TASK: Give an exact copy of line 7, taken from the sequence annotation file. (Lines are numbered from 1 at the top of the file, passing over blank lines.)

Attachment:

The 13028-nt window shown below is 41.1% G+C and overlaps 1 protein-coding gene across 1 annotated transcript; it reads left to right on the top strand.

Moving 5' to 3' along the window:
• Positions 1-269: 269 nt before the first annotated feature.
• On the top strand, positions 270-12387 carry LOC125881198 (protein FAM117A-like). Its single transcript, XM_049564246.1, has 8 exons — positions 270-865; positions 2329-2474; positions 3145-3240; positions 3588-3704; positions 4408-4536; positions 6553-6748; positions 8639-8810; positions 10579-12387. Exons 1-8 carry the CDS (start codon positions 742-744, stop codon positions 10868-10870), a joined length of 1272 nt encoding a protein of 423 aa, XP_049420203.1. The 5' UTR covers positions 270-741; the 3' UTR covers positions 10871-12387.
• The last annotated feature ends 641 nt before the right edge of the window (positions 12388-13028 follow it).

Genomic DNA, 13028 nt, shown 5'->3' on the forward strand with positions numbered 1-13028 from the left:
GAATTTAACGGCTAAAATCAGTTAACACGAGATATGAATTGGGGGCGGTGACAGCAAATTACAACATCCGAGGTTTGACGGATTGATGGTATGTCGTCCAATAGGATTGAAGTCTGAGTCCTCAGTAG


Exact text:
GAATTTAACGGCTAAAATCAGTTAACACGAGATATGAATTGGGGGCGGTGACAGCAAATTACAACATCCGAGGTTTGACGGATTGATGGTATGTCGTCCAATAGGATTGAAGTCTGAGTCCTCAGTAG